Defensive against litigations and law suits
External audits can also serve to verify the company’s operations are ethical and meet any legal requirements. This can help the company avoid any expensive investigations by government agencies or possible penalties. In today’s litigious environment, some people and groups are quick to file suit at any hint of management misbehavior or incompetence. External audits will defuse any such actions or provide a valuable defensive tool in case action is pursued.
Transparency maintained in External Audit:
External auditors are limited in the non-audit activities they can perform in relation to an audit. This means the auditors cannot engage with the Management directly for making management decisions nor they can accept any significant gifts or offerings from the company’s management such that it impairs the objectivity of auditors. These rules serve to enforce the independence of the auditors and therefore enhance audit transparency. It is a role of government in developed countries to adopt rules and guidelines that promote audit transparency. It is a role of auditors to be aware of the rules and the intent as well.
As an audit progresses, the auditors should regularly report to the management about the current auditing activities and any problems faced in accessing required documents. This gives the client company a view into the transparency of the audit process.
The professional standards for auditors include the notion of transparency and professional auditors work hard to follow the standards. In the audit report provided to the client, the auditors will reference the standards the auditors maintained during the audit process.
We are one of the leading and reputed auditors in dubai and we are privileged to offer the following services to our clients:
• Audit & Assurance: We can independently verify the information you rely on for business decisions with our audit and assurance services.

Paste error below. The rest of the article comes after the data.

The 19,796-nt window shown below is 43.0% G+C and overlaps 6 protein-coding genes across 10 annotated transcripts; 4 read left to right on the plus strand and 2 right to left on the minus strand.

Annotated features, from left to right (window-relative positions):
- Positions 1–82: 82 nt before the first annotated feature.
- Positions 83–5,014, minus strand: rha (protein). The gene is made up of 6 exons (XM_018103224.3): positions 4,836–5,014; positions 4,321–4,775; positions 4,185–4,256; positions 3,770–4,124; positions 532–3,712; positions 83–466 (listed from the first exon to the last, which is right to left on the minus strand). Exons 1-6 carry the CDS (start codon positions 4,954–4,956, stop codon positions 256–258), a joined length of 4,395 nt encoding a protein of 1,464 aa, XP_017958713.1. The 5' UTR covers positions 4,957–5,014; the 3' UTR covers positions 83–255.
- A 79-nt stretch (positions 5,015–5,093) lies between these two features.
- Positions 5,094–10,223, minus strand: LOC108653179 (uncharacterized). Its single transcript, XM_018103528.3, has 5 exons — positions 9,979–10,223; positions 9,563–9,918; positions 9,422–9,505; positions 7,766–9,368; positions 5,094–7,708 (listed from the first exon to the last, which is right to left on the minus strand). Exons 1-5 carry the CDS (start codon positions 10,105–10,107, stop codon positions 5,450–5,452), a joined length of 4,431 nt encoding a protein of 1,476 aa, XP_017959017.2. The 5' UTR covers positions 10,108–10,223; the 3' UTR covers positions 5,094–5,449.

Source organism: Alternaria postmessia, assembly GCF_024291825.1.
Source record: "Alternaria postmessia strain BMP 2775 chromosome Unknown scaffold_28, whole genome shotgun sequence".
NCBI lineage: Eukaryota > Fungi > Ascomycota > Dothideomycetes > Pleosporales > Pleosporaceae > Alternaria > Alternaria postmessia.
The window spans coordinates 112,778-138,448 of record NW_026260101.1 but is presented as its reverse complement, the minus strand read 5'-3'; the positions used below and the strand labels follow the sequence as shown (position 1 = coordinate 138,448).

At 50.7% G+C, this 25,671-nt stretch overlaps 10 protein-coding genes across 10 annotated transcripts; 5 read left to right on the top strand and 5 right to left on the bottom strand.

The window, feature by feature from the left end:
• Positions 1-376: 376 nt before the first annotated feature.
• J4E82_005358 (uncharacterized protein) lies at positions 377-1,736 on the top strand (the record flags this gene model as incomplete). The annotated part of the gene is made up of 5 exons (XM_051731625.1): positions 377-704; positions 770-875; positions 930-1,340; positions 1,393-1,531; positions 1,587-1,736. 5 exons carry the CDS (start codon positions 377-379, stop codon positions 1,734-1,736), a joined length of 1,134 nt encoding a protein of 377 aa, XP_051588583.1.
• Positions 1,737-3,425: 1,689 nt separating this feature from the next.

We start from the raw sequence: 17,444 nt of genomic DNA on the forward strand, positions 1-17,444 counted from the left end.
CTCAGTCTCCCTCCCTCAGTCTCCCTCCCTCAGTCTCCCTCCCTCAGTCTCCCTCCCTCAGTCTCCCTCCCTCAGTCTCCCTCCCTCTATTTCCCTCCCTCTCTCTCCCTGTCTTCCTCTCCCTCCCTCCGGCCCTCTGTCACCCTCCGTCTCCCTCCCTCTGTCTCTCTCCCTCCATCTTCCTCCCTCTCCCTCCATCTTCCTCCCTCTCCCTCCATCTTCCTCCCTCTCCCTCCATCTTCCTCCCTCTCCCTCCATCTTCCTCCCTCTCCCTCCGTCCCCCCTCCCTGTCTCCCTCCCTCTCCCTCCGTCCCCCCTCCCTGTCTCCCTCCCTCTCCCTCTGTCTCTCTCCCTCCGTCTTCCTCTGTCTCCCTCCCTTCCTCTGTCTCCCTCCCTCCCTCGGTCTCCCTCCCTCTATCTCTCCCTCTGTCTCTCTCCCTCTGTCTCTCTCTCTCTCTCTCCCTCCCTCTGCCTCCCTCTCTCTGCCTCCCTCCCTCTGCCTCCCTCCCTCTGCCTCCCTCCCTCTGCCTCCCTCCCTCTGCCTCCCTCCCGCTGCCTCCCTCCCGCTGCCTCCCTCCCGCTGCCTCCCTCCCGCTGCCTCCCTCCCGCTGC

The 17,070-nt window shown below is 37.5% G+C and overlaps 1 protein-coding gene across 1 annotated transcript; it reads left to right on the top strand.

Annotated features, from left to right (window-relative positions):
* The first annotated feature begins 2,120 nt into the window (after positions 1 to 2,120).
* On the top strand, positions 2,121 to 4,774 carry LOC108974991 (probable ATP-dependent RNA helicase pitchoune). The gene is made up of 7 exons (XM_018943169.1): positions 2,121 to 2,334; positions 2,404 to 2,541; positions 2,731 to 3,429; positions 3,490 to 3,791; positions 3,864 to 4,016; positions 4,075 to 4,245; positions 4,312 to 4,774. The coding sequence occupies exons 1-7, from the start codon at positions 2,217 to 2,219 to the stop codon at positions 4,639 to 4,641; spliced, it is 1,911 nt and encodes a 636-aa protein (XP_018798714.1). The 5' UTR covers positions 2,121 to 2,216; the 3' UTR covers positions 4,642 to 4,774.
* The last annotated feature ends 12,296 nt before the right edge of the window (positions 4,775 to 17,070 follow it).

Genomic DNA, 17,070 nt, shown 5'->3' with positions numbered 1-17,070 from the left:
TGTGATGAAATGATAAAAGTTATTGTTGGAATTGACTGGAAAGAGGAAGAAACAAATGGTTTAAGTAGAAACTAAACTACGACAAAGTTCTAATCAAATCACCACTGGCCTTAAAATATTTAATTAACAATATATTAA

• Risk based audits: We will investigate your internal audit process to determine if potential risks are being managed effectively with our risk-based audit services
• Assurance services to shareholders, regulators, bankers and lenders: Shareholders, lenders and regulators can be confident in company financial reports thanks to our assurance services.
• Compilation & review services: We will assist you in preparing standards-based financial statements and report our opinions about the content of those statements with our compilation and review services.
• Attestation services: We will examine your financial reports and express our opinion on the validity of information in the reports with our attestation services.
• Statutory audit services: As approved Auditors in Dubai we are qualified to perform statutory audits.
• Compliance with IFRS: We can ensure that your financial statements are prepared according to International Financial Reporting Standards (IFRS).
• Attestation of Financial Statements: We can examine and attest your company’s financial statements with our formal external audit services.
• Management reports: We can analyze company performance and provide you with in-depth management reports of business performance.